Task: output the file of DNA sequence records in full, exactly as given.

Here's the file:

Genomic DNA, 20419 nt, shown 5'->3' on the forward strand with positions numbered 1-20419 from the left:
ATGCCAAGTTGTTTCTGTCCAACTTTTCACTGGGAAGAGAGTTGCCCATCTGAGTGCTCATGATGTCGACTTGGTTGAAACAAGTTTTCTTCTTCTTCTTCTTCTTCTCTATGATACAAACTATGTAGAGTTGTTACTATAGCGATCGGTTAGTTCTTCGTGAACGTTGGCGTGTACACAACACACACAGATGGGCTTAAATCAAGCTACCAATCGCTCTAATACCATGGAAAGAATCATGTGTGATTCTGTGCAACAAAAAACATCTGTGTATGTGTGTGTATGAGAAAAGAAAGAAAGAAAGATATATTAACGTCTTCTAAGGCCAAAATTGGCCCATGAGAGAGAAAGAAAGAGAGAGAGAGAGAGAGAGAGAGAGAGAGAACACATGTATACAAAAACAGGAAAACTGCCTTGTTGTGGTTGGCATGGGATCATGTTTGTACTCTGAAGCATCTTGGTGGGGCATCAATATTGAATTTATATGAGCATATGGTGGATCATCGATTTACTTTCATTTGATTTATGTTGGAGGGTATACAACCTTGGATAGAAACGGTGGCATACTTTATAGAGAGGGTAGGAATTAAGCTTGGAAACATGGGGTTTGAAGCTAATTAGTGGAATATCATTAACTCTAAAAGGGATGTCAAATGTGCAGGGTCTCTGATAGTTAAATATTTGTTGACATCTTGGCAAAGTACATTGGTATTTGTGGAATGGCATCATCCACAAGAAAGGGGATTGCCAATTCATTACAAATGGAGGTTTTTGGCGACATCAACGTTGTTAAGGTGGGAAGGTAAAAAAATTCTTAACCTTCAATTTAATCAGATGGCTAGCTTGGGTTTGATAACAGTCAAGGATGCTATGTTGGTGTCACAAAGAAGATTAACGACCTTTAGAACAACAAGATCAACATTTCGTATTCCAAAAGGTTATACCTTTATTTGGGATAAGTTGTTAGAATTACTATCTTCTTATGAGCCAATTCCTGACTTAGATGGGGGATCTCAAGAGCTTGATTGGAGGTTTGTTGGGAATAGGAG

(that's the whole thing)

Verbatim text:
Genomic DNA, 20419 nt, shown 5'->3' on the forward strand with positions numbered 1-20419 from the left:
ATGCCAAGTTGTTTCTGTCCAACTTTTCACTGGGAAGAGAGTTGCCCATCTGAGTGCTCATGATGTCGACTTGGTTGAAACAAGTTTTCTTCTTCTTCTTCTTCTTCTCTATGATACAAACTATGTAGAGTTGTTACTATAGCGATCGGTTAGTTCTTCGTGAACGTTGGCGTGTACACAACACACACAGATGGGCTTAAATCAAGCTACCAATCGCTCTAATACCATGGAAAGAATCATGTGTGATTCTGTGCAACAAAAAACATCTGTGTATGTGTGTGTATGAGAAAAGAAAGAAAGAAAGATATATTAACGTCTTCTAAGGCCAAAATTGGCCCATGAGAGAGAAAGAAAGAGAGAGAGAGAGAGAGAGAGAGAGAGAGAACACATGTATACAAAAACAGGAAAACTGCCTTGTTGTGGTTGGCATGGGATCATGTTTGTACTCTGAAGCATCTTGGTGGGGCATCAATATTGAATTTATATGAGCATATGGTGGATCATCGATTTACTTTCATTTGATTTATGTTGGAGGGTATACAACCTTGGATAGAAACGGTGGCATACTTTATAGAGAGGGTAGGAATTAAGCTTGGAAACATGGGGTTTGAAGCTAATTAGTGGAATATCATTAACTCTAAAAGGGATGTCAAATGTGCAGGGTCTCTGATAGTTAAATATTTGTTGACATCTTGGCAAAGTACATTGGTATTTGTGGAATGGCATCATCCACAAGAAAGGGGATTGCCAATTCATTACAAATGGAGGTTTTTGGCGACATCAACGTTGTTAAGGTGGGAAGGTAAAAAAATTCTTAACCTTCAATTTAATCAGATGGCTAGCTTGGGTTTGATAACAGTCAAGGATGCTATGTTGGTGTCACAAAGAAGATTAACGACCTTTAGAACAACAAGATCAACATTTCGTATTCCAAAAGGTTATACCTTTATTTGGGATAAGTTGTTAGAATTACTATCTTCTTATGAGCCAATTCCTGACTTAGATGGGGGATCTCAAGAGCTTGATTGGAGGTTTGTTGGGAATAGGAG